Turbinellus floccosus: The Scaly Vase or Woolly Chanterelle

The wooly gomphus, Gomphus floccosus (Schwein.) Singer.


Kingdom Fungi
Phylum Basidiomycota
Class Basidiomycetes
Order Phallales
Family Gomphaceae
Genus Gomphus


Cantharellus canadensis Klotzsch ex Berk.
  Ann. Mag. nat. Hist., Ser. 1 3: 380 (1839)
Cantharellus floccosus Schwein.
  Trans. Am. phil. Soc., Ser. 2 4(2): 153 (1832)
Cantharellus princeps Berk. & M.A. Curtis
  Ann. Mag. nat. Hist., Ser. 3 4(22): 293 (1859)
Chanterel floccosus (Schwein.) Murrill
  N. Amer. Fl. (New York) 9(3): 168 (1910)
Craterellus canadensis (Klotzsch ex Berk.) Sacc.
  in Berkeley, Syll. fung. (Abellini) 6: 519 (1888)
Gomphus canadensis (Klotzsch ex Berk.) Corner
  Ann. Bot. Mem. 2: 116 (1966)
Merulius floccosus (Schwein.) Kuntze
  Revis. gen. pl. (Leipzig) 2: 862 (1891)
Merulius princeps (Berk. & M.A. Curtis) Kuntze
  Revis. gen. pl. (Leipzig) 2: 862 (1891)
Nevrophyllum floccosum (Schwein.) R. Heim
  Revue Mycol., Paris 19: 51 (1954)
Trombetta canadensis (Klotzsch ex Berk.) Kuntze
  Revis. gen. pl. (Leipzig) 2: 873 (1891)
Turbinellus floccosus (Schwein.) Earle
  Bulletin of the New York Botanical Garden 5: 407 (1909) [1906]

Common names

Shaggy, scaly, or woolly chanterelle
Woolly gomphus

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Fruiting body: 5-15 cm diameter; initially cylindrical with a sunken center, in maturity deeply depressed; cyathiform or infundibuliform; surface dry, covered with flattened, then erect and even recurved, relatively small scales, buff, yellowish to pale orange scales usually darker; flesh fibrous white; margin often undulate.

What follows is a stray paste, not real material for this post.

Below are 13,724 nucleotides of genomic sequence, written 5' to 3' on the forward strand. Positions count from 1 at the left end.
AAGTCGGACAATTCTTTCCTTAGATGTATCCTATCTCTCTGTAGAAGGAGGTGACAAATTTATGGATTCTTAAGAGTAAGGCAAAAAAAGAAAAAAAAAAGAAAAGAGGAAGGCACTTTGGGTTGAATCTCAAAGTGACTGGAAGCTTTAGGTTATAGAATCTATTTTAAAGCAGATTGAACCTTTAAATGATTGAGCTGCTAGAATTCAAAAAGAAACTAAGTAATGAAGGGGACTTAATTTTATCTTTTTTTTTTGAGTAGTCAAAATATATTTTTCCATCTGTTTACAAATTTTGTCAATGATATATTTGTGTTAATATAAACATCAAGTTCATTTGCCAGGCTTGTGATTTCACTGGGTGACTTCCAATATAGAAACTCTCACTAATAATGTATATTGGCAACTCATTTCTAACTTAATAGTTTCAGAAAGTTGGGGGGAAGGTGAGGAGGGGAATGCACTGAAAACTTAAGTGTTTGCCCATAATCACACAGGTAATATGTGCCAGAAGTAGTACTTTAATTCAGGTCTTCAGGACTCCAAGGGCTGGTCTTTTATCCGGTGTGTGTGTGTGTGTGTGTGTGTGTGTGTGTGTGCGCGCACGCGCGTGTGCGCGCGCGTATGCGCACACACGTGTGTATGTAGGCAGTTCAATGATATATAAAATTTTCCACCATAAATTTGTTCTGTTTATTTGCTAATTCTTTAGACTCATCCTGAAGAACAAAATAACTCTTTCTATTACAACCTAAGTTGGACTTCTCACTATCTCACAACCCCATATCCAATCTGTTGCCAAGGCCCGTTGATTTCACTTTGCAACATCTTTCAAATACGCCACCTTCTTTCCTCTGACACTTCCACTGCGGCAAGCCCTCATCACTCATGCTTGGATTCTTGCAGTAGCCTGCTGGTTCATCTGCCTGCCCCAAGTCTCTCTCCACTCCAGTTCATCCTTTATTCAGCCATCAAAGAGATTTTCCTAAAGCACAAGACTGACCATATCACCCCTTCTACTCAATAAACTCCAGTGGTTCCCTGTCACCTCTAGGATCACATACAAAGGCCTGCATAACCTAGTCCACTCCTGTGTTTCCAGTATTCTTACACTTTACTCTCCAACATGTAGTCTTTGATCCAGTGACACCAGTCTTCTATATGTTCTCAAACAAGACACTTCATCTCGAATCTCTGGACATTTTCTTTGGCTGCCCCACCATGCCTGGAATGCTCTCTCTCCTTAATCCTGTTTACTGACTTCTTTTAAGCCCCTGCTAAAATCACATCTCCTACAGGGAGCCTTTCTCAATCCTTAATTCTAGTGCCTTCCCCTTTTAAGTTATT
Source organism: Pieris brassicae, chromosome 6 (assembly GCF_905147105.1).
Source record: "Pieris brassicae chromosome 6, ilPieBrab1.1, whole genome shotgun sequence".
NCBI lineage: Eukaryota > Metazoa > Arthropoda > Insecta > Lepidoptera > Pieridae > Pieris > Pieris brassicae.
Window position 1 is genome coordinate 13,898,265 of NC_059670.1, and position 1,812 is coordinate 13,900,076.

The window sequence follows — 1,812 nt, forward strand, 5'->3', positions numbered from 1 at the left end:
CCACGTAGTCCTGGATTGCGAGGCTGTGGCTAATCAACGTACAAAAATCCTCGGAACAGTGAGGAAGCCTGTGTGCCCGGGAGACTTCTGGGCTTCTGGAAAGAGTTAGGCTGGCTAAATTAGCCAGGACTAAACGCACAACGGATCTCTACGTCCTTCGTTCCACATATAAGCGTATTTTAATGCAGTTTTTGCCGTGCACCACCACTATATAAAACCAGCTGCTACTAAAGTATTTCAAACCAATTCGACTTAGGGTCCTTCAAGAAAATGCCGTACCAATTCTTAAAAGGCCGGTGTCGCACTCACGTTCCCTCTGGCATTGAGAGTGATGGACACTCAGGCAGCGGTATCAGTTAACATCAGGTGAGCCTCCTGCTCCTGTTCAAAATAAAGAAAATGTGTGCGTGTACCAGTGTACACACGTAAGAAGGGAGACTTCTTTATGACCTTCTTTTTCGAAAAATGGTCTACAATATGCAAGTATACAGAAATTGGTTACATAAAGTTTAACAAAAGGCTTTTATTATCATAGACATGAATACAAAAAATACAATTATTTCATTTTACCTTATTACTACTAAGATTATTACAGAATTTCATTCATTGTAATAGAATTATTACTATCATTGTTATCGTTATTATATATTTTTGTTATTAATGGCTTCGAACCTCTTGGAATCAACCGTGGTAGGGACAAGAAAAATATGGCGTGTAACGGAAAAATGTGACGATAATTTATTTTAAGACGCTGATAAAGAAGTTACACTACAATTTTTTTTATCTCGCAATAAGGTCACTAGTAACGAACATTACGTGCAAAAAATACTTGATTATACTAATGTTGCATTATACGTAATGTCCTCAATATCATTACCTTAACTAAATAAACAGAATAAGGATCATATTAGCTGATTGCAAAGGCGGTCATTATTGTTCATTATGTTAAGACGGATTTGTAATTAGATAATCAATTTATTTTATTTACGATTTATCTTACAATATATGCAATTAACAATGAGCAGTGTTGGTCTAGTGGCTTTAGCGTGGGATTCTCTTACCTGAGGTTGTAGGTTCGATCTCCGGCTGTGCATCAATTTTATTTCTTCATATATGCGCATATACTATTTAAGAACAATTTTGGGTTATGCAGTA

Hymenium: decurrent, made of narrow, low, blunt ridges and wrinkles that form to give rise to irregular, anastomose veins; yellow to cream.
Stem: not distinct from the hymenium, whole fruiting body stands 8-20 cm tall, width 1-3 cm at base; buff-colored, hollow from the deep trumpet-shaped pileus.
Odor and taste: mild.
Spore print: pale orange-yellow.
Spores: ellipsoid, minutely wrinkled, entire, hyaline, nonamyloid, thick-walled, 11.5-14.5 x 7-8 µm (Bigelow, 1978).
Habitat: solitary or caespitose under conifers; mycorrhizal. Fruits in summer and fall.
Edibility: edible to some, but consumption generally not advisable due to possibility of gastrointestinal upset. The compound norcaperatic acid has been isolated from this species (Miyata et al., 1966; Henry and Sullivan, 1969), and is known to cause similar delayed gastrointestinal effects (Carrano and Malone, 1967).